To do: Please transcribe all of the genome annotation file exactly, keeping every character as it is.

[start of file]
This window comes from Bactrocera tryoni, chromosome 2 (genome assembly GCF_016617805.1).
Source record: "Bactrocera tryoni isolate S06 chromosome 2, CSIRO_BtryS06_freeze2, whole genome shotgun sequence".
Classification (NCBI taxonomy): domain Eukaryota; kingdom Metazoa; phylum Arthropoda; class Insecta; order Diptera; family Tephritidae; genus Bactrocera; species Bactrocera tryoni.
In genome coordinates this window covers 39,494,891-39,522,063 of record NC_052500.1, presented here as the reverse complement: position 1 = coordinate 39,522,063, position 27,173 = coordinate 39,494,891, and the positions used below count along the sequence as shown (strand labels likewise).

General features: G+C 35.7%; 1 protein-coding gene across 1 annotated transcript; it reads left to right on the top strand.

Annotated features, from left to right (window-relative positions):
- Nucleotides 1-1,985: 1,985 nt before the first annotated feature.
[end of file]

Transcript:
This window comes from Bactrocera tryoni, chromosome 2 (genome assembly GCF_016617805.1).
Source record: "Bactrocera tryoni isolate S06 chromosome 2, CSIRO_BtryS06_freeze2, whole genome shotgun sequence".
Classification (NCBI taxonomy): domain Eukaryota; kingdom Metazoa; phylum Arthropoda; class Insecta; order Diptera; family Tephritidae; genus Bactrocera; species Bactrocera tryoni.
In genome coordinates this window covers 39,494,891-39,522,063 of record NC_052500.1, presented here as the reverse complement: position 1 = coordinate 39,522,063, position 27,173 = coordinate 39,494,891, and the positions used below count along the sequence as shown (strand labels likewise).

General features: G+C 35.7%; 1 protein-coding gene across 1 annotated transcript; it reads left to right on the top strand.

Annotated features, from left to right (window-relative positions):
- Nucleotides 1-1,985: 1,985 nt before the first annotated feature.